In addition, I’ll demonstrate how to make a glittering dichroic sink. I’ll also show you how to make a cast glass sink from nipped glass pieces, dichroic bits and frit. Plus, you’ll be guided through the various cold-working steps I use to finish the cast glass sink edge to a glamorous, professional, quality polish.
Sculptural Fused Glass, 4-Day, Hands-on Workshop
November 10-13, 2020
Only 2 seat available. Register here
Wesley Chapel, Florida, 4-Day, Hands-on, Class size is limited.
This is the turning-point workshop you’ve been waiting for.
It’s hard to describe what it’s like when I’m feeling the creative flow. Time flies. Hours pass in what I thought were minutes. My naturally distracted mind is focused on what my hands are doing, and nothing else. I get lost in my own world. When I return to reality, I feel rejuvenated and spiritually uplifted. That’s why I like sharing my studio space with others. I try to give them that experience and hope they feel the same inspiration and fulfillment I do. -Lisa
This class is for you! Any skill level can attend. Beginner, intermediate and advanced students alike will learn how to advance their glass fusing skills and expand their artistic style.
Join me and I’ll show you all the pro tips and tricks I use to make stunning 3-dimnesional art. You’ll learn how to combine advanced techniques in new ways to create extraordinary sculptural pieces of art.
You’ll leave class with several completed glass sculptures, my custom firing guides and a deeper understanding of sculptural fused glass fabrication. You’ll have the knowledge, confidence and inspiration you’ve been craving to take your artwork to the next level.
Materials are included, that’s a $150.00 value! Plus, a professional photo shoot of your artwork is also included.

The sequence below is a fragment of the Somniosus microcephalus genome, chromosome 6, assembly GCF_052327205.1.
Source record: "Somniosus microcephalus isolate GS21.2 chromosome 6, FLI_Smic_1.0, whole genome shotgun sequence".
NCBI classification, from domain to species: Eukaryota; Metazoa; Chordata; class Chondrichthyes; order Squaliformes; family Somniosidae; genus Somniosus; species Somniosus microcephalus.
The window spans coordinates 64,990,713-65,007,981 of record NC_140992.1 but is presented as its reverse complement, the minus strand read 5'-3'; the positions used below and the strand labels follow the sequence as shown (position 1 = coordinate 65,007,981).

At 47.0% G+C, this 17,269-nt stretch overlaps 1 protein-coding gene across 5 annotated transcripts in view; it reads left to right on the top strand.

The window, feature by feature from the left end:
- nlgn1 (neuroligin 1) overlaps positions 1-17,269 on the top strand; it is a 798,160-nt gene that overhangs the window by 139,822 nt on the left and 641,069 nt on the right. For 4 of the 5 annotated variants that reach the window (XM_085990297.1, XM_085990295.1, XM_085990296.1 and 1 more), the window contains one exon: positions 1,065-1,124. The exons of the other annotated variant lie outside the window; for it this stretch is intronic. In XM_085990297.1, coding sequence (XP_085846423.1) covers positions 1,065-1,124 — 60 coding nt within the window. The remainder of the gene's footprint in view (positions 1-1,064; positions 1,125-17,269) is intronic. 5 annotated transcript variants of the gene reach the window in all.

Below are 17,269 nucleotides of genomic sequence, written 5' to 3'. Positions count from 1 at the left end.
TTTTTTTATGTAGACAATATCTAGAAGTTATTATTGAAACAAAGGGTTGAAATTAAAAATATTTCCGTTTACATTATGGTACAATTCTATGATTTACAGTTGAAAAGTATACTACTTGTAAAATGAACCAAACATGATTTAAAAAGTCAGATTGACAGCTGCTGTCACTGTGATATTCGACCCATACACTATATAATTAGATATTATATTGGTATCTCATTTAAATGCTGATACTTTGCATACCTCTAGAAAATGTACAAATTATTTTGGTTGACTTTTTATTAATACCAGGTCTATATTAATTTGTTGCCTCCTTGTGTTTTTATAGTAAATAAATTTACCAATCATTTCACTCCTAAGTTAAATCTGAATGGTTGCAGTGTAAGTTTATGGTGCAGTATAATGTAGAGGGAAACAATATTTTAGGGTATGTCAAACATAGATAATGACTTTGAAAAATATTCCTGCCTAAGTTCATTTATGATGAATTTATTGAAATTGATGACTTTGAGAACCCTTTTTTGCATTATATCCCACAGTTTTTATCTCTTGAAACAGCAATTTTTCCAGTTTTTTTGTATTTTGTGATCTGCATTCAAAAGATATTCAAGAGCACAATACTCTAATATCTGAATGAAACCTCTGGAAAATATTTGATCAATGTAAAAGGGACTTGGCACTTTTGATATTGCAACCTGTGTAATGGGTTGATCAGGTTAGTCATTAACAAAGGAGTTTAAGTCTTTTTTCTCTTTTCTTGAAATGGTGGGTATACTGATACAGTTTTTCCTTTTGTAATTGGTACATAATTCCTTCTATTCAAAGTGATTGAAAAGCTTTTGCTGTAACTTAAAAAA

Here’s what the students are saying about the workshop.
“Instruction was clear, help was always available, and Lisa’s explanation of the equipment was great.” -Sherry
“My favorite thing about the class was the friendly atmosphere that encouraged open thoughts and sharing ideas.” -Lyn
“I enjoyed making all the projects, especially the flow piece and the freedom to be creative with our work.” -Joy
“My favorite thing about the class was the ability to see multiple pieces of art that originated from concepts taught.” -Vicki
“Lisa is very professional, knowledgeable and freakishly talented. House, art, mosaic, her work – really fun and beautiful.” -Lorna
“Incredible class. Lisa shared her artistic knowledge of color flow and her technical knowledge of glass.” -Larry
“I had so much fun! Lisa is a great teacher!” -Brenda
Things that surprised the students about the class.
“I was surprised by the photo booth demo-it was very helpful.” -Joy
“I was surprised by the limitless glass we had access to, for our projects.” -Lyn
“The valuable education on glass art photography surprised me.” -Sherry
“I was surprised by the hominess of your hospitality!” -Vicki
Watch it NOW! Start fusing today!
Downloadable instructional videos for every skill level.
Check out my eBooks for elegant patterns and detailed fusing instructions.